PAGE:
A new study has found that children who suffer from frequent nightmares or bouts of night terrors are at an increased risk of psychotic experiences in adolescence.
The study, published in the journal SLEEP, found that children reporting frequent nightmares before the age of 12 were three and a half times more likely to suffer from psychotic experiences in early adolescence.
Experiencing night terrors doubled the risk of such problems, including hallucinations, interrupted thoughts, or delusions, according to researchers at the University of Warwick.
“Younger children, between two and nine years old, who had persistent nightmares reported by parents had up to one and a half times increased risk of developing psychotic experiences,” the researchers noted.
Nightmares, commonplace in young children, occur in the second half of sleep during REM (rapid eye movement) sleep.
Night terrors, a sleep disorder, differ from nightmares and occur during deep sleep (non-REM) cycles in the first half of the night. When experiencing a night terror, the child often will scream and sit upright in a panicked state, unaware of any of the involuntary action.
The thrashing of limbs and rapid body movements are witnessed in more extreme cases, researchers report. Children wake up in the morning unaware of their activity throughout the night.
“We certainly don’t want to worry parents with this news — three in every four children experience nightmares at this young age,” said Professor Dieter Wolk. “However, nightmares over a prolonged period or bouts of night terrors that persist into adolescence can be an early indicator of something more significant in later life.”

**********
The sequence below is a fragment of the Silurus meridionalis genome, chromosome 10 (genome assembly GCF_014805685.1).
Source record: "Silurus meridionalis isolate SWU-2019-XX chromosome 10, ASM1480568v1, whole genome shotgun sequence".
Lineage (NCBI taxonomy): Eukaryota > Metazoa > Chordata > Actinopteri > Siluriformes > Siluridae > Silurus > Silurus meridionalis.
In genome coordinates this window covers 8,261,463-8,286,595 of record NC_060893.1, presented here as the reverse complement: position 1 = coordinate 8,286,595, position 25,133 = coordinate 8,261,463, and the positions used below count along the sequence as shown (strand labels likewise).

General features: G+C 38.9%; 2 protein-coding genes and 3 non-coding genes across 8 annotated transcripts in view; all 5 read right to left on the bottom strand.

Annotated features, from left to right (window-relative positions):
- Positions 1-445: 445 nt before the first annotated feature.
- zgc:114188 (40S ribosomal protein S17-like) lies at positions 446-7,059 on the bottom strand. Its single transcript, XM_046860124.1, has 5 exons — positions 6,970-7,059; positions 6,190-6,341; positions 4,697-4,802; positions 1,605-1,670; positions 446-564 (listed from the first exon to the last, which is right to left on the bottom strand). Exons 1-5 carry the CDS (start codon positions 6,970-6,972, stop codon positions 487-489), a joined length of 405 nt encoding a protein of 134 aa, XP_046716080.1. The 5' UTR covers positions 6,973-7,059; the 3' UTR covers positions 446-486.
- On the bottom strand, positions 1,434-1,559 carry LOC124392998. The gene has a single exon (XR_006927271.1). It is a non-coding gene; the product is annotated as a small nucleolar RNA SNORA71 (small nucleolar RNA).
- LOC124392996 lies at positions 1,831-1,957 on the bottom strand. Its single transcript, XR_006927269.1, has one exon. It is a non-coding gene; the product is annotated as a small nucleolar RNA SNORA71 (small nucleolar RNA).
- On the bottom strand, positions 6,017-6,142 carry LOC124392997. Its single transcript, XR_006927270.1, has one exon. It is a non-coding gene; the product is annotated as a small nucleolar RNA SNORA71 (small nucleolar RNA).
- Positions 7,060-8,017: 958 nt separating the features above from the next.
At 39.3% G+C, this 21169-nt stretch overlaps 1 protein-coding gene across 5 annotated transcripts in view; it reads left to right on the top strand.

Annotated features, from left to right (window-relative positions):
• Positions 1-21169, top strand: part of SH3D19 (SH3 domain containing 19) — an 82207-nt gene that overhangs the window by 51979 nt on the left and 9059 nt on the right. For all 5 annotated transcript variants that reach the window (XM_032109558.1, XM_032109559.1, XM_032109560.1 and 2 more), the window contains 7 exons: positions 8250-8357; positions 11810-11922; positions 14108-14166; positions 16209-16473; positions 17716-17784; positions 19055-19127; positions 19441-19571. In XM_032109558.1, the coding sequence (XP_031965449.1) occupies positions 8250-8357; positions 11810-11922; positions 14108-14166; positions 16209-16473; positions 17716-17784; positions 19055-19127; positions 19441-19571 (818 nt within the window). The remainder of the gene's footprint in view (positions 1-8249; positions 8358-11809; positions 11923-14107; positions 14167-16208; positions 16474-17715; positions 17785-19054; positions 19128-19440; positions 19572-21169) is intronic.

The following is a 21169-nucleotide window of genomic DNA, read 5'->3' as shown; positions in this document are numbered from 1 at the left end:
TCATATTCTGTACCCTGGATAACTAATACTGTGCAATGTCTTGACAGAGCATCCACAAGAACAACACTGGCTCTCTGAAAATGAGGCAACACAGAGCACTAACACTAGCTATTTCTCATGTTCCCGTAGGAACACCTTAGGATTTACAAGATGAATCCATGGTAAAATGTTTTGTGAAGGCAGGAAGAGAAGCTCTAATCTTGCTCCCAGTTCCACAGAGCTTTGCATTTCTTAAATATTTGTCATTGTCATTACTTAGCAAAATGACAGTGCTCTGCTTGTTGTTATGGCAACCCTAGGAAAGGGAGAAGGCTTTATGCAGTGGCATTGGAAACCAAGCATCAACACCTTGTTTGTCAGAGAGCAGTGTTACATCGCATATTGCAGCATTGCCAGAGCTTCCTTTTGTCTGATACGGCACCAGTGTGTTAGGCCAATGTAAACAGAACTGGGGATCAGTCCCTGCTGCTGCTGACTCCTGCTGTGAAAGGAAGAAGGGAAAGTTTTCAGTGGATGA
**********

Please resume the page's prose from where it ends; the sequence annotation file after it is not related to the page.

For the latest study, researchers used data collected in the Avon Longitudinal Study of Parents and Children, known as Children of the 90s, a birth cohort study based in South West England.
Children were assessed six times between the ages of two and nine. The likelihood of experiencing psychotic experiences in adolescence increased with the incidence of nightmares, according to the findings.
“Those who reported just one period of recurrent nightmares saw a 16 percent rise, while those who reported three or more sustained periods of nightmares throughout the study saw a 56 percent increase in risk,” according to the researchers.
By the age of 12, around one in four (24.4 percent) of children in the study reported having suffered from nightmares in the previous six months, with fewer than one in 10 (9.3 percent) experiencing episodes of night terrors during the same period.
Researcher noted that the data is based on the children’s own reports and should be interpreted with caution.
Nevertheless, there is something parents can do.
“The best advice is to try to maintain a lifestyle that promotes healthy sleep hygiene for your child, by creating an environment that allows for the best possible quality of sleep,” said Dr. Helen Fisher of King’s College London.
“Diet is a key part of this, such as avoiding sugary drinks before bed, but at that young age we’d always recommend removing any affecting stimuli from the bedroom — be it television, video games, or otherwise. That’s the most practical change you can make.”
Source: University of Warwick